PCP reemerged in early 1970s as a liquid, crystalline powder, and tablet. At this point, drug manufacturers started selling it as other drugs because the negative associations with PCP made it hard to sell. In addition to sensational stories of nightmarish, violent reactions to the drug, it developed a negative reputation as an animal tranquilizer. As a result, PCP commonly was sold as THC, the active ingredient in marijuana. It was also sold as cannabinol, mescaline, psilocybin, LSD, amphetamine, cocaine, Hawaiian woodrose, and other psychedelics. Low-quality marijuana was laced with PCP to make it seem more potent. Regular cooking herbs like parsley were laced with PCP and sold as marijuana. Some people also took PCP knowing that it was PCP, despite increasing sensational stories (some of which were passed on by the mainstream media) about its ill effects. Those who took the drug developed reputations for being daring.
Since the 1970s, the popularity of PCP has had a waxing and waning course with the occasional “mini-epidemic.” According to the DEA, the drug regained some popularity in the mid-1970s and early 1980s because it is very cheap and powerful, but its use was soon eclipsed by that of crack and cocaine in the mid-1980s. Since the 1990s, PCP has increased in popularity as one of the club drugs people take at dance clubs and raves. It remains widely available, particularly in major U.S. urban centers. The drug is rarely seen outside of North America.
The Monitoring the Future Study (MTF) is a survey performed every year since 1975 by the University of Michigan Institute for Social Research on nearly 17,000 American high school students about their drug use. It is funded by the National Institute on Drug Abuse (NIDA). According to the MTF, PCP use has declined steadily since 1979 among high school seniors. In 1979, 7% reported using PCP in the previous year, compared to only 2.3% in 1997. A low point for its use was 1990, when only 1.2% of high school seniors said they had used the drug in the past year.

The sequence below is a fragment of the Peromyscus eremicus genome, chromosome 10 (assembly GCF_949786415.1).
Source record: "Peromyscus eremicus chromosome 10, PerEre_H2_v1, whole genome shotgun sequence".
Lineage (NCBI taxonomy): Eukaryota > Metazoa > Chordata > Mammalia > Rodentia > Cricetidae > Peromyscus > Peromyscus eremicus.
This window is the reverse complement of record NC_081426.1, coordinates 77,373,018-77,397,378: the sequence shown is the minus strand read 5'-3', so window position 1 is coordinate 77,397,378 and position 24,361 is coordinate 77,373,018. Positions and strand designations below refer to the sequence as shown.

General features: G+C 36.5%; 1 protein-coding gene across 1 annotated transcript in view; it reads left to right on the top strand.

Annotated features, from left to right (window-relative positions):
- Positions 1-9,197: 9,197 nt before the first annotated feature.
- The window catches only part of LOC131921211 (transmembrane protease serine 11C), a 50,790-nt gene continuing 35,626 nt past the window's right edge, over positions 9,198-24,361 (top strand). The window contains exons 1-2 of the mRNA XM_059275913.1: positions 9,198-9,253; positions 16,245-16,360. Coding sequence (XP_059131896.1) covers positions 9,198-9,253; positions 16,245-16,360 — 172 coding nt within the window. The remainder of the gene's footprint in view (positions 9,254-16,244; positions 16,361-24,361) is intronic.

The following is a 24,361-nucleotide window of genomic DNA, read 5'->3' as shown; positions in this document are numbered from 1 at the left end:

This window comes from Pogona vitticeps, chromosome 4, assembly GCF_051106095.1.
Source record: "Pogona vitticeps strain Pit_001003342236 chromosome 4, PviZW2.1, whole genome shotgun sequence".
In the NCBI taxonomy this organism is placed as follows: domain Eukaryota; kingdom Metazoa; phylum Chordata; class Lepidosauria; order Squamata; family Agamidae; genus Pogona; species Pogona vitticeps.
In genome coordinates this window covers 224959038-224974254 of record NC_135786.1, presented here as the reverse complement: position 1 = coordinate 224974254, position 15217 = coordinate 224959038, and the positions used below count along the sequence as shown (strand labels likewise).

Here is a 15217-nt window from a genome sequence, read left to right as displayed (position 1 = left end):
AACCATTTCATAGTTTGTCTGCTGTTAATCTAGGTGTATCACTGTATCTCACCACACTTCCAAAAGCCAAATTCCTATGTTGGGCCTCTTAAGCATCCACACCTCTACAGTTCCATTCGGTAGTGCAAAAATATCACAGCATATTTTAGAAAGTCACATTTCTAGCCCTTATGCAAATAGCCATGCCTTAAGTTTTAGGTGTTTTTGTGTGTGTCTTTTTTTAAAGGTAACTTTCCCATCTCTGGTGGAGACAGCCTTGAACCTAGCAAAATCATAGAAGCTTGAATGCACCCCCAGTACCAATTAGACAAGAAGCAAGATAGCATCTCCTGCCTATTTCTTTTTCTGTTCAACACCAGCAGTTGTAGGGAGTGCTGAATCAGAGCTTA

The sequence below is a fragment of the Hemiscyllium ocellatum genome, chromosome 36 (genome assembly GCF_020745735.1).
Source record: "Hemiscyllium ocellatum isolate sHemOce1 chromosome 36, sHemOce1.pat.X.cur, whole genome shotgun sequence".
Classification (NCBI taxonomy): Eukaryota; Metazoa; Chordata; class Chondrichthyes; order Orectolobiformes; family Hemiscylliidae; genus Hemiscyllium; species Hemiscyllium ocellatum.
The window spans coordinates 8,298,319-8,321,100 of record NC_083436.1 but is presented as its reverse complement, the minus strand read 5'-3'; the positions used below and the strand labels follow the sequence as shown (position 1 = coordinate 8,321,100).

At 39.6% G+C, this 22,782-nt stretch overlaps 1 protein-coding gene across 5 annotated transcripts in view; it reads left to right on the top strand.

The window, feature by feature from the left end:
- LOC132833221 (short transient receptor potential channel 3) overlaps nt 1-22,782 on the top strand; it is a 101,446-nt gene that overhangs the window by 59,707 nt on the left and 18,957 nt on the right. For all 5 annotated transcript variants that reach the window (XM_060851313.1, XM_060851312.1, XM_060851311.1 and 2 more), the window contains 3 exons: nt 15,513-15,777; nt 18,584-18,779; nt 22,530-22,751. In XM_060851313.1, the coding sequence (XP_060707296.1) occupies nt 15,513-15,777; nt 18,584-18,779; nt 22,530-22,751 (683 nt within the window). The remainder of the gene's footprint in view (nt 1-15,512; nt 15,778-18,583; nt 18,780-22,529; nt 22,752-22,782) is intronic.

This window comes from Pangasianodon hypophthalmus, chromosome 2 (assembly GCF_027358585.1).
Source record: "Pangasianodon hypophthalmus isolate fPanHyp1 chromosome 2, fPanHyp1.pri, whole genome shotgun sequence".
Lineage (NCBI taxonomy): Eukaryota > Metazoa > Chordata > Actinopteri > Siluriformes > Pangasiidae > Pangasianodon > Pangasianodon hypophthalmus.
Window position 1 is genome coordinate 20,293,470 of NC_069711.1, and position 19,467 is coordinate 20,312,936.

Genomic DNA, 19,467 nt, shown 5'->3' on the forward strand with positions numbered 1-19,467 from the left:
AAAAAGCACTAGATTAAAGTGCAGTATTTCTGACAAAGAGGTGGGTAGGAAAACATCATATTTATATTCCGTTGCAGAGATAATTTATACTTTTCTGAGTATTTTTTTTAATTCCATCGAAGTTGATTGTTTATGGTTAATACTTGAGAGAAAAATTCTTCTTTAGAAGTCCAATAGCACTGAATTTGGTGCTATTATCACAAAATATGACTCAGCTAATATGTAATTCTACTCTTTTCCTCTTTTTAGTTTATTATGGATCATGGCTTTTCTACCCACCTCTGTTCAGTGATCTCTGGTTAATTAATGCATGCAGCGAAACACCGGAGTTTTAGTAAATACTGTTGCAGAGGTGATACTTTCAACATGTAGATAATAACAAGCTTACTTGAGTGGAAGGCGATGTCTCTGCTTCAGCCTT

The 1998 report of the American Poison Control Center documents 372 PCP exposures and two PCP-related deaths.
Most manufacture of PCP is controlled by Los Angeles street gangs, and most users also take other drugs.
Age, ethnic, and gender trends
PCP is a drug that is preferred by young people living in large cities. It is popular among Hispanic and African Americans, but Caucasians use it too. Most users are males aged 20 to 29, but there is also considerable use of PCP among teenagers.
The National Household Survey on Drug Abuse (NHSDA) tracks drug, alcohol, and tobacco use in a sample of 13,000 Americans aged 12 and over. According to the 1997 NHSDA survey, 3% of Americans over 12 had ever used PCP. Most of those who reported ever having used PCP were aged 26 and older (3.3%). However, the highest proportion of people who reported use of PCP in the past year were aged 12 to 17 (0.5%).
The 1997 NHSDA also found that twice as many men use PCP than women and that it is more often used in the Western portion of the country and least used in the South. In 1997, 3.4% of Caucasians, 2.1% of His-panics, and 1.7% of African Americans reported ever taking PCP. In this same year, hospital admissions for PCP use were about equally distributed among Caucasians, Hispanics, and African Americans.
Since the mid-1990s, PCP has gained popularity among teens as a drug to take while attending dance clubs and raves.